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Pokémon has been my favourite pop culture touchstone since I was a kid and remains a huge part of my life to this day. Yet my introduction to the Pokémon video games started a bit differently than most kids in the 90’s.

At the time, Pokémon had taken over the kids’ channels, the toy aisle, and even the news. Like every fifth-grader at the time, I was hooked, and my passion for Pokémon had to be sated. Cards, toys, plush, none of it was enough. I hadn’t known much about video games until Pokémon Red and Blue took over the schoolyard, but now I needed them.

My parents refused to let a GameBoy into our house. They assumed that us kids would be glued to it at all times (and they would have been right). The work-around: a home console for my birthday.

My grandparents bought me a Nintendo 64 and a few key titles, including Pokémon Stadium, and it changed me. I was already an indoor kid, but now I holed up in my basement for hours on end. Mario was cool and all, but now I could choose from 149 battle-ready Pokémon and watch them kick my friends’ butts in glorious 3D. I battled in four tournaments with individual rules that forced me to use different Pokémon. I got to fight my way through the Gym Leaders and Elite Four. There were awesome mini-games I could compete in! I even got to admire my champion rental Pokémon in the Hall of Fame.

Pokémon Stadium had even more to unlock with a GameBoy game, though. There were a handful of menu options I couldn’t access, and they made an angry beep when I tried. Yellow Version came out over the summer, and I begged my parents for it. My dad promised he would buy it on the way home from work, and every day I pestered him about it. Eventually, I gave up hope. But then, one day he had it, and my world opened up.

Stadium came with a GameBoy Transfer Pack peripheral that allowed you to play your GameBoy games on the big screen. I was excited about starting my own Pokémon journey, and with a Pikachu to boot, but now half of Pokémon Stadium was newly unlocked. There was the GameBoy Tower, where I clocked every single hour of Yellow. I could now access Oak’s Lab, which let you rearrange, sort, and even store your Pokémon on the N64 cartridge. It also let you trade Pokémon between games, whether you had two Transfer Packs or not. I could send rare Pokémon to my game for beating certain challenges. I could take photos of my Pokémon, and use my own Pokémon in the mini-games and the many battles the game presented. If they had special nicknames, then their colours changed in bizarre and fascinating ways that made them feel truly unique.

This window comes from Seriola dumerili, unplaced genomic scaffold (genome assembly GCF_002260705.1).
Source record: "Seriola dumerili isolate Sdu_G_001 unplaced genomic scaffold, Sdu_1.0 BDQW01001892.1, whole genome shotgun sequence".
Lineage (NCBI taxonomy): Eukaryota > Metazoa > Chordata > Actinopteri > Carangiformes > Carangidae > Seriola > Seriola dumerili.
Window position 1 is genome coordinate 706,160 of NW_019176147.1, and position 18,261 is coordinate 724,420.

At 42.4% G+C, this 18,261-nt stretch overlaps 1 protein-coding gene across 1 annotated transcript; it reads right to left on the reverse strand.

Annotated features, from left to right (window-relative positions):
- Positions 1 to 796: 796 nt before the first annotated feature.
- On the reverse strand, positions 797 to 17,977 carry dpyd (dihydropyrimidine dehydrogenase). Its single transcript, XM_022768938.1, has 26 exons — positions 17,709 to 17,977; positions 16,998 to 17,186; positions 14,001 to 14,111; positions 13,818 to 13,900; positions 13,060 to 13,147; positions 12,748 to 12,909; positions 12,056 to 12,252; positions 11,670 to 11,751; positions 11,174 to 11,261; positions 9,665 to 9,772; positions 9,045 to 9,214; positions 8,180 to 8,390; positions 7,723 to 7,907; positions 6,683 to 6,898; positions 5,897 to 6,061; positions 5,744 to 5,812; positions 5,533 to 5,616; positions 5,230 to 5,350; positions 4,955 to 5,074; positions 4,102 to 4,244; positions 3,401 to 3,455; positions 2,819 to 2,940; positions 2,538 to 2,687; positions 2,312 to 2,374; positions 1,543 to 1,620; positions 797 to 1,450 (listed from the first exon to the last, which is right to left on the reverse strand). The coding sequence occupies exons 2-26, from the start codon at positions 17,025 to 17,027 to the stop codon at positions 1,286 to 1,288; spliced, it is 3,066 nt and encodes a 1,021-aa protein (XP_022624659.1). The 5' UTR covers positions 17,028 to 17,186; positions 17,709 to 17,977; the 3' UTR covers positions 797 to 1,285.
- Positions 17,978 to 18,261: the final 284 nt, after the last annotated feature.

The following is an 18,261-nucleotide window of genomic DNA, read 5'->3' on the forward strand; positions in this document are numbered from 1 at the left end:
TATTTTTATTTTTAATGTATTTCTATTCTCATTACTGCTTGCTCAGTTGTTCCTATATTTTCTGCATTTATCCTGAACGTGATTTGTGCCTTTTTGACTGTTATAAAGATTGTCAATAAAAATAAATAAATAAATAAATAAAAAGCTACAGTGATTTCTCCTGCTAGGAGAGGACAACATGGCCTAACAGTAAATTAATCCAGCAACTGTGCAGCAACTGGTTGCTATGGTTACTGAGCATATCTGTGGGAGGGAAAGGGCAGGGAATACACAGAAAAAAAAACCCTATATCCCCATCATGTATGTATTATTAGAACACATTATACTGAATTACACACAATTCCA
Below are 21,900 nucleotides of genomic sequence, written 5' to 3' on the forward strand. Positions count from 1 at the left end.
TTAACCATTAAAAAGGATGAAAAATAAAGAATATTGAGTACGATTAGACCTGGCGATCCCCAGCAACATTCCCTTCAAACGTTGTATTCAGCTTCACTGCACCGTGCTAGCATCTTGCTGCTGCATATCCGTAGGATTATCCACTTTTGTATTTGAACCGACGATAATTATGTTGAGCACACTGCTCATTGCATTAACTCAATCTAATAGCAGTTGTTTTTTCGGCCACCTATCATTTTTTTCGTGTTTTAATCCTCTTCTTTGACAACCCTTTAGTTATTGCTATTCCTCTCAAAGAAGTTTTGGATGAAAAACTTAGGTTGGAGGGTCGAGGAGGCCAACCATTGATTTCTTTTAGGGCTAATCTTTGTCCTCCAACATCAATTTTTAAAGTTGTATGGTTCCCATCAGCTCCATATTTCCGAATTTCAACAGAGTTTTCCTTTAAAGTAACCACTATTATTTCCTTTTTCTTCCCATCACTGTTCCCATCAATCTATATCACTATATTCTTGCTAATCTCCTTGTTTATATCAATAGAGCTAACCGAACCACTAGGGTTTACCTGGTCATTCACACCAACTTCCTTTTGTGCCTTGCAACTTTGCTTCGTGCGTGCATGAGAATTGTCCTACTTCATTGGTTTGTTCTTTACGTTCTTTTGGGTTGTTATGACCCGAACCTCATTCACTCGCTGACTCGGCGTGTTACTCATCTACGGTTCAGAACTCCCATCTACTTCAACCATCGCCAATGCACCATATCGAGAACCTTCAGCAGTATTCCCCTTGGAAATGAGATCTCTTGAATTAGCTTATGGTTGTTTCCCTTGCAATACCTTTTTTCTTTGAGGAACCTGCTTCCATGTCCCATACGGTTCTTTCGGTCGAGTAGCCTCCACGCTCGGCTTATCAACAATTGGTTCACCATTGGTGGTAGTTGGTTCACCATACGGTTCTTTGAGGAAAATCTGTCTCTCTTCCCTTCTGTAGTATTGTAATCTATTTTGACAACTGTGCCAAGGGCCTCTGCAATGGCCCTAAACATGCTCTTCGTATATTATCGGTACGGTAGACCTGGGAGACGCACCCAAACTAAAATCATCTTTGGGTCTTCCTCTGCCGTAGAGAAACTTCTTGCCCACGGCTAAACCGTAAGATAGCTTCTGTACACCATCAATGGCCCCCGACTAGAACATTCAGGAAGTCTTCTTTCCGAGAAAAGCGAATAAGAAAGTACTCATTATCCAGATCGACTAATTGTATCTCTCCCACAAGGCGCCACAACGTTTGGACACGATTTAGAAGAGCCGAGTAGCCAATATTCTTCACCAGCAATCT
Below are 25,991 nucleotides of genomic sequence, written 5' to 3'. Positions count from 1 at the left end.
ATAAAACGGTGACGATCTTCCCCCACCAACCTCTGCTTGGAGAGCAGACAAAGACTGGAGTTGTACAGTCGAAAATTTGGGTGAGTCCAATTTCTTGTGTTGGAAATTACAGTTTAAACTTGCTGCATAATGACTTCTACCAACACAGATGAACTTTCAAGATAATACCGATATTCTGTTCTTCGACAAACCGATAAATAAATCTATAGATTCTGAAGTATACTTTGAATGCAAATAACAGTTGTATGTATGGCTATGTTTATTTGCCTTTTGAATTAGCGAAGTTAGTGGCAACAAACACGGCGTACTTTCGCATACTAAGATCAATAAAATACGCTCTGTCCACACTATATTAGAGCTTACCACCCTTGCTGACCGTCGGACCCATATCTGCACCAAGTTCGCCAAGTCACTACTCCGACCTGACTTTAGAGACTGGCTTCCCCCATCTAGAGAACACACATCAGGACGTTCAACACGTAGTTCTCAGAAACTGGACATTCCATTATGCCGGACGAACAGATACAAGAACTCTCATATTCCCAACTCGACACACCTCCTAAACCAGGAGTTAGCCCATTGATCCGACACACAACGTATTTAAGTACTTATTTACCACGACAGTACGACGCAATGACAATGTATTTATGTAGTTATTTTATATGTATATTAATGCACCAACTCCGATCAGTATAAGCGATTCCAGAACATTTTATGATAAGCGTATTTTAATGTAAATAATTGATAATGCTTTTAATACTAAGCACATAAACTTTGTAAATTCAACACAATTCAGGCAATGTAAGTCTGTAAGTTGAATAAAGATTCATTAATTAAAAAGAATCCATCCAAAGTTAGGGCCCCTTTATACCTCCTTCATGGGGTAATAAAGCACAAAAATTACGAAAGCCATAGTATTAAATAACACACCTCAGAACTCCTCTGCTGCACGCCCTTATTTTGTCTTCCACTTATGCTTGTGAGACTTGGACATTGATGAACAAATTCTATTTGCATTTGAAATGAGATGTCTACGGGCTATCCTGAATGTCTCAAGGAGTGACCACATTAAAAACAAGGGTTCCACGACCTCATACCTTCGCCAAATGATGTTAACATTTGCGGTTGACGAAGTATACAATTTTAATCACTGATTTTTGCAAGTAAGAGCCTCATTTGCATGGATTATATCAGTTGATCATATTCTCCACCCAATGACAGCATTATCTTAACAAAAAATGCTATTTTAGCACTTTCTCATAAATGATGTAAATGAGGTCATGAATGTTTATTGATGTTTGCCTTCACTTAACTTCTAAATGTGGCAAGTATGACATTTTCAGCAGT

Of course I was hooked. When Pokémon Stadium 2 came out with Pokémon Gold and Silver, I probably clocked just as many hours playing Silver in the GameBoy Tower as I did playing the rest of Stadium 2. It was exhilarating getting to explore all of the game’s new features. It had everything I loved about the first game, with all of the battle challenges, mini-games, and free play options. It also had even more goodies for your GameBoy games! My Room gave a 3D view of your in-game room with all of the Pokédolls and accessories gained from Mystery Gift, which gave you daily items. The new set of mini-games now awarded you coins you could send to your GameBoy games. There was even an academy to test your Pokémon knowledge.

I continued buying Pokémon console games, even when they didn’t come with hardware to allow me to also buy the handheld games. I dearly loved Pokémon Colosseum and Pokémon XD: Gale of Darkness, and Pokémon Battle Revolution was fine, but none of them could do everything Pokémon Stadium 1 and 2 did. They let you play your handheld games on the TV, earn rewards to send to your games, test your mettle against both famous characters and tough stadiums, and play silly mini-games. Most games did a few of those things, but none since Stadium have had them all.

There’s still a handful of fans praying for Pokémon Stadium 3. As much as I hate to admit it, we just don’t need it anymore. The main series Pokémon games are already in 3D, and they really have it all these days. Pokémon Stadium will forever hold a special nostalgia that can still be felt if you load up a GameBoy game or challenge friends to the timeless mini-games.

Pokémon Stadium was made as an accessory for the GameBoy games, but for me, it felt like the opposite. Rather, Pokémon Yellow unlocked a whole new part of a game I already loved.

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Always on the lookout for new projects and opportunities, Sarah is driven by her passions for writing, geek culture, and cake decorating. When it comes to Pokémon, she’s a master, and is heavily involved in the community both online and off. She is a nerd for anything relating to gender and sexuality, and relishes in exploring the intersections and connections between her many areas of interest.